Thereafter in block 518 the signaling message is passed to a control or application program module that handles signaling message of the type identified by the message identifier. Each message identifier corresponds to a program module (e.g., a subprogram, application program interface (API) or method) in the mobile device 114 that uses signaling messages of the type identified by the message identifier. In case only one program module in the mobile device 114 uses signaling message received through the CBS, the message identifier that indicates that the contents of CBS message page are a signaling message implicitly identifies the one control program. Examples of types of program modules that can utilize signaling messages transported in CBS messages include applications, such as those that receive and display stock quotes, local weather, driving and emergency information, advertising and others.

The process of reliably sending CBS messages, by sending duplicate copies, and caching CBS message pages received within spatial and temporal limits, until a complete CBS message is received is taught in U.S. Pat. No. 6,493,559 which is assigned in common with the present invention. U.S. Pat. No. 6,493,559 is hereby incorporated herein by reference.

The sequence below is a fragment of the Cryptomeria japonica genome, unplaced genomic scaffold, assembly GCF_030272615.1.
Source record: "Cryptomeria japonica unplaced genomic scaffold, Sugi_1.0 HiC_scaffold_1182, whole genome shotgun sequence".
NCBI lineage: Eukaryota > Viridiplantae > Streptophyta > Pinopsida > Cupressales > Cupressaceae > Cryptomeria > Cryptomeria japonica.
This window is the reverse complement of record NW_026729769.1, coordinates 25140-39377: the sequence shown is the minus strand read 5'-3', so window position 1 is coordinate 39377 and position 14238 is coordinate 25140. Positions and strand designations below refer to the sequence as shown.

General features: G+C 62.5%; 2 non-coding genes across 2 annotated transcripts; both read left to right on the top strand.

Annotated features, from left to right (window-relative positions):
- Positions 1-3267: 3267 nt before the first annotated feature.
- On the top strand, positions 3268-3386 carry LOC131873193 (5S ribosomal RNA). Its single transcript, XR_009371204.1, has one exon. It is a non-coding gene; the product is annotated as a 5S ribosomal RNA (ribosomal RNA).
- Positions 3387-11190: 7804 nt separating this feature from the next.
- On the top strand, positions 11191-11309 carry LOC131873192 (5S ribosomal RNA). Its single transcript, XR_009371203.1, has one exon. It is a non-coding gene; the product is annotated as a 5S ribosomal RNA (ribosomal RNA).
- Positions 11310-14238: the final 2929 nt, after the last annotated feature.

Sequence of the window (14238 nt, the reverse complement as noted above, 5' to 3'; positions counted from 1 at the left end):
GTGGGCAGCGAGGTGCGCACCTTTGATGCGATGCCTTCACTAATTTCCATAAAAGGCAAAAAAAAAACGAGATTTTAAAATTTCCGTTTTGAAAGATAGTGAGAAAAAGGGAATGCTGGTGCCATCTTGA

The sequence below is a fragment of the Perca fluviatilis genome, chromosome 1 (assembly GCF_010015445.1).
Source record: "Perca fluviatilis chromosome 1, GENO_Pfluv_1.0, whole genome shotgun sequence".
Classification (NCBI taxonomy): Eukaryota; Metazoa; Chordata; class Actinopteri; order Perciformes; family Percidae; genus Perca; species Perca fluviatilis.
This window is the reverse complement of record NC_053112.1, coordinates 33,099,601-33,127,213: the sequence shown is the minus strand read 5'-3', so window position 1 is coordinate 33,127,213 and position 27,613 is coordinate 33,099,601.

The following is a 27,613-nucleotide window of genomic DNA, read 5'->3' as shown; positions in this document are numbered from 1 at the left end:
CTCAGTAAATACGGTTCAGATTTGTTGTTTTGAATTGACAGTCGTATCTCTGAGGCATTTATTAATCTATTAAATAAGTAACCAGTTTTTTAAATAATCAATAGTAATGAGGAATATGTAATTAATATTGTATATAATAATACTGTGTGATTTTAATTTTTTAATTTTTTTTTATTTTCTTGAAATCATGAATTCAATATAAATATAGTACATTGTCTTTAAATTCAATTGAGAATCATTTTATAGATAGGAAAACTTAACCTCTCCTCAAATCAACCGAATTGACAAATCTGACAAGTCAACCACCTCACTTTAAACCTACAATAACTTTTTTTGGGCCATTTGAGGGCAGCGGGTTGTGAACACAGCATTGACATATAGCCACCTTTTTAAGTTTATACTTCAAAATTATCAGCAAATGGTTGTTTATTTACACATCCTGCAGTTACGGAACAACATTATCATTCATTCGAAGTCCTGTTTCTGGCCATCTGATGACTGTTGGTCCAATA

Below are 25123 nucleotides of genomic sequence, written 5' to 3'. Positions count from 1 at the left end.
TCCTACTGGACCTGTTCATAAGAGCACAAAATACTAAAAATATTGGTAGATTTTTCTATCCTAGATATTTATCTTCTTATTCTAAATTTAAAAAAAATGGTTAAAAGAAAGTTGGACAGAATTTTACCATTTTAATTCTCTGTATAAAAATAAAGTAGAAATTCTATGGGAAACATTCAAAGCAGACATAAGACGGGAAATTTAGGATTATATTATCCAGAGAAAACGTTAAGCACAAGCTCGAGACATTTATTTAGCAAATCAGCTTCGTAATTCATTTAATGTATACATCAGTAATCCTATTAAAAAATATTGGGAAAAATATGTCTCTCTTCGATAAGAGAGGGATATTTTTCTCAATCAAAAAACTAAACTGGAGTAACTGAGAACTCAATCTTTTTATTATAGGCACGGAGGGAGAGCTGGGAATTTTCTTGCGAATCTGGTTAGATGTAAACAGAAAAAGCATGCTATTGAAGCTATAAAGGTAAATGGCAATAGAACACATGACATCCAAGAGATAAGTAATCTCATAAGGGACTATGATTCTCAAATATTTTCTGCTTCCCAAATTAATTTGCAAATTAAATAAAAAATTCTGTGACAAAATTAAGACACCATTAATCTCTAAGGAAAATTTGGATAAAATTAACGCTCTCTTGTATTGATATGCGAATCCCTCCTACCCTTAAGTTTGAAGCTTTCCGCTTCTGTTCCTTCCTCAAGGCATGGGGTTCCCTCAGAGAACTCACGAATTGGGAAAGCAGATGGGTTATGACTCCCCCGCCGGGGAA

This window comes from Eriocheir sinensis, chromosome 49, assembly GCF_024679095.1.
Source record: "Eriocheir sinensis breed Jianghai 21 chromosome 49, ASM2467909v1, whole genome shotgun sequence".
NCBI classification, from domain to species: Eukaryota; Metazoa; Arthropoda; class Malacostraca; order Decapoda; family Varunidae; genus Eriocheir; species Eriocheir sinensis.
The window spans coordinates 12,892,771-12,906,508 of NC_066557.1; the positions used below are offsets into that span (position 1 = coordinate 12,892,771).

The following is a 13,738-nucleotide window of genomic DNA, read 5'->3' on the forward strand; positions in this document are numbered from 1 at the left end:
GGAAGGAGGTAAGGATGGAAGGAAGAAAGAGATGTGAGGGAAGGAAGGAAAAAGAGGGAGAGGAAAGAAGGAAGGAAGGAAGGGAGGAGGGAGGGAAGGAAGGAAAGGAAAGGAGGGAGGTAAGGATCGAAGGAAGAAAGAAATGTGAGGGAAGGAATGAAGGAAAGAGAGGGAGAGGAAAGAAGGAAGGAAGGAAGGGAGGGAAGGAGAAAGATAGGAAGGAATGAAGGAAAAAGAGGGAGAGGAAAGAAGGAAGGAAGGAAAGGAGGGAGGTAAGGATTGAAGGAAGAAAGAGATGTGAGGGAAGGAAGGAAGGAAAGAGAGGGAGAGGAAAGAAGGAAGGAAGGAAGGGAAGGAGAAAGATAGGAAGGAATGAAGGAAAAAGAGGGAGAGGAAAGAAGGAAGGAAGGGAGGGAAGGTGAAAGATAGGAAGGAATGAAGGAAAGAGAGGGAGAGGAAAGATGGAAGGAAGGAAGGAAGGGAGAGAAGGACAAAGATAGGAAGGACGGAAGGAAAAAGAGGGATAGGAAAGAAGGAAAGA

Using the processes illustrated in FIGS. 4-5 effectively increases the availability of bandwidth for signaling in GSM networks by allowing the CBS channel to be used for signaling. Moreover, processes illustrated in FIGS. 4-5 allow the CBS channel to be reliably used for signal in GSM networks that used EDGE.

According to an embodiment described below with reference to FIGS. 6-7 message identifiers used to identify CBS message pages carrying signaling messages are dynamically assigned.